Robert Reid, co-founder of AA Jaggers, has worked in travel publishing for over two decades. Follow him on Twitter at @reidontravel.


Sometimes you've just gotta brag a little.



My first travel article appeared in the Vietnam News in 1997. Ever since, I’d been clamoring to get to the Oklahoma panhandle and treat the USA’s most unlucky (and unwanted) rectangle of plains as a travel destination. It’s about all I talked about in my first Lonely Planet interview in 1998. Finally, in 2015, I did go. With my 76-year-old uncle from Ponca City, Oklahoma, who warned me I’d be exposed to a lot of “old man stuff” on the trip. The story won a couple awards. Which is neat too.


Some see listicles as something of a “necessary evil” in travel publishing. I’ve always liked the ones that feel like they really add to the conversation of a subject (this one tackled the best presidential site for all 50 states). Michael Yessis, who co-founded the wonderful World Hum, asked me to do this – and I had way too much fun with it. Using state traffic reports, I calculated traffic-density ratio scales by interstate and gave nicknames. My favorite: I-10, which hugs the southern border, became the “Neck Beard.”


I wrote three little articles for the New York Times. This, on the Bulgarian capital’s Studentski Grad, was my first – and favorite. Gray socialist-era dorms in the university area of town have been transformed into a district of night clubs. It’s not pretty, but it gets pretty crazy. I learned about this while updating a Lonely Planet guidebook. (I learned basically everything I know about travel while updating Lonely Planet guidebooks.)


I believe this to be the first, of many, articles that declared Colombia’s security situation has improved enough to go. People, you may remember, used to be really scared of Colombia. Everyone talked about cocaine, cartels and kidnapping, and didn’t consider the only South American country that had Caribbean and Pacific beaches, plus Andes and the Amazon. It’s great. Plus there are games where you can throw iron weights at dynamite. Everyone wins.



John McPhee once wrote a fantastic book after following a Wyoming map-making geologist around the most geologically diverse state. So I followed around the successor to the same geologist. And he made me a tuna sandwich and brownie, and showed me how to love the part of the state without the Rocky Mountains. I loved this experience.



A sports blog wanted sports-blog content. So I pitched “Loser of the Week,” a mostly hand-drawn celebration of the best losers in college football. I got something like $50 per story. It might be the favorite thing I’ve done in my career. And would have continued if the blog has lasted longer than a few months. Here’s one of the posts, where I put the state of Florida on trial.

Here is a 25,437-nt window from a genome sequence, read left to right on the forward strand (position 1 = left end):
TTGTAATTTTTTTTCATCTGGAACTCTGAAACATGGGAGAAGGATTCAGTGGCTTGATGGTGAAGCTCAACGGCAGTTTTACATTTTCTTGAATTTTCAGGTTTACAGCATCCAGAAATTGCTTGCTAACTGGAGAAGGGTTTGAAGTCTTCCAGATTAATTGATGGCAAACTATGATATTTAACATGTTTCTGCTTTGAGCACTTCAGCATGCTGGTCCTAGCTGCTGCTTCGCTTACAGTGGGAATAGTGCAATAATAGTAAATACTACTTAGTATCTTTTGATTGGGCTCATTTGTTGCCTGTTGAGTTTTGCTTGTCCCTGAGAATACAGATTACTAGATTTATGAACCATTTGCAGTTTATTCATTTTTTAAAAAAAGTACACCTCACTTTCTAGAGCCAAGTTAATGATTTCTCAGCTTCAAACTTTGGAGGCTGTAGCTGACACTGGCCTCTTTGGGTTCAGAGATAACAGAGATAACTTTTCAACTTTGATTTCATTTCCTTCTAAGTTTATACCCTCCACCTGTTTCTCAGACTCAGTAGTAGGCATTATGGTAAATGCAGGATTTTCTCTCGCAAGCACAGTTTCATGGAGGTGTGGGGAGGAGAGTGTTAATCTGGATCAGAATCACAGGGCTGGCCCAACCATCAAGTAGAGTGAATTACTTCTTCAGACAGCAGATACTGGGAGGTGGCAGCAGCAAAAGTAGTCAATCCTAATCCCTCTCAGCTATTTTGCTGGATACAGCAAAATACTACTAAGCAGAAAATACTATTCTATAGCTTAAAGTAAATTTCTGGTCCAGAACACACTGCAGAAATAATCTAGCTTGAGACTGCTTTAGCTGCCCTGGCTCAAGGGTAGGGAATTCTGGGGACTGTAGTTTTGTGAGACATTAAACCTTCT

Sometimes only travel can fill the gaps left from traditional journalism. And after the BP oil spill in the Gulf of Mexico led to looping shots of gurgling oil offshore, people started cancelling trips to a region finally recovering from the aftermath of Hurricane Katrina. But the beach itself told a different tale. I was the only person in travel media to visit. (I begged Lonely Planet to send me.) We got onto MSNBC to talk about it live from the beach, the same day President Obama visited, and I wrote this piece.



I believe, no matter how long or how far we travel, the ultimate destination is home. (I wrote about it once for Nat Geo even.) And Oklahoma, where I grew up, will always be my favorite place to write about. I didn’t expect this story to fall in my lap – a celebration of the 150th anniversary of a long-gone cow trail that linked Texas with Kansas. The toughest part, I came to learn, was Indian Territory. And followed the ghosts of cows (and cowhand drovers) through this area still requires some creativity.

But it worked out. Even fellow AA Jaggers mate Kim Mott had fun.


When Lonely Planet asked me to write about Bulgaria’s Black Sea Coast, I said I would, but “only if I can buy a sky blue 1972 Moskvitch for $300 instead of renting a car.” It was the ultimate ice-breaker. Until it broke down.


John yells out “ants, terrible terrible ants!” and runs away, slapping his legs. When your guide is freaking out – anywhere, and particularly in a jungle trail in Kenya – you follow. Fast. This is my experience of hiking and biking in Kenya’s Rift Valley.


I’m not sure how I feel about “footsteps” articles. Sometimes it feels like an easy sell to editors. But a subject that can wear thin as you go… While following Robert Louis Stevenson in France (with a fake donkey), for example, I finally decided to stop following Robert Louis Stevenson – which is where the trip got really good.

While updating Lonely Planet’s Russia guidebook, I couldn’t help but keep Anton Chekhov in mind. After all, he crossed Russia to be, in effect, the world’s first “gulag tourist.” He wrote about it in a damning book, and the locations today are still pretty grim. Glad I did it. 


I begin: “There’s no way to know the precise percentage of Russian men who wore moustaches in the first decade of the 1700s, but if you’re like me you’ve spent some time wondering about it.” And so, while researching the Trans-Siberian Railway for Lonely Planet (and writing this award-winning blog), I counted moustaches. A lot of moustaches.

Oh, one more thing: Never count moustaches.


Robert Reid, co-founder of AA Jaggers, has worked in travel publishing for over two decades. Follow him on Twitter at @reidontravel.